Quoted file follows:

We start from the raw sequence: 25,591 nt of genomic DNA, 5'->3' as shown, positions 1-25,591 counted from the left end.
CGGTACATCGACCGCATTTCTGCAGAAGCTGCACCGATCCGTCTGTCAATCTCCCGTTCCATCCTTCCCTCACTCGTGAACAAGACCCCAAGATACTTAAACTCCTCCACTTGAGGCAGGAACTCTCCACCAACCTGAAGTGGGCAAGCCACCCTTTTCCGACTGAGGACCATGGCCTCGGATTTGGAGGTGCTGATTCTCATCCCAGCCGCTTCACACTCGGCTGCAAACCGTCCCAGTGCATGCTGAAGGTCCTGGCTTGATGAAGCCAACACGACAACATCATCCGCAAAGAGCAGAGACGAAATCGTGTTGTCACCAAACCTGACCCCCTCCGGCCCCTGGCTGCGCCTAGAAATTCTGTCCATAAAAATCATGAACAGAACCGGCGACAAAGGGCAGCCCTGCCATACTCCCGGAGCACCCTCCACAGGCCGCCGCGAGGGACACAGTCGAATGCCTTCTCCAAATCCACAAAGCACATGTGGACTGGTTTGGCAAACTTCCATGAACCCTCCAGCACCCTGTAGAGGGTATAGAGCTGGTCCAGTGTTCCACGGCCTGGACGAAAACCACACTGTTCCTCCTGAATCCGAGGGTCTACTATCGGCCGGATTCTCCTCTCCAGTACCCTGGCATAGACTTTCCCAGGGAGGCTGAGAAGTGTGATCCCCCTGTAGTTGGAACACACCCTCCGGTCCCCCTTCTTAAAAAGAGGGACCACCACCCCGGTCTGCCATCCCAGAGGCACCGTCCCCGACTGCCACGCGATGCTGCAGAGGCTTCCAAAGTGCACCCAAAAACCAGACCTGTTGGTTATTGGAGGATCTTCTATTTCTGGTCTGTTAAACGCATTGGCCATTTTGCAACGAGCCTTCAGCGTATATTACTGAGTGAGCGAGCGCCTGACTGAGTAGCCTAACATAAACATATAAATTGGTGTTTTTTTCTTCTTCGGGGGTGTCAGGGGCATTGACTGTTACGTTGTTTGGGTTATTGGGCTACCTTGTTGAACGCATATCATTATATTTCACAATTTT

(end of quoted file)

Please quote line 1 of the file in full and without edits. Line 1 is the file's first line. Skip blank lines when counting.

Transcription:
We start from the raw sequence: 25,591 nt of genomic DNA, 5'->3' as shown, positions 1-25,591 counted from the left end.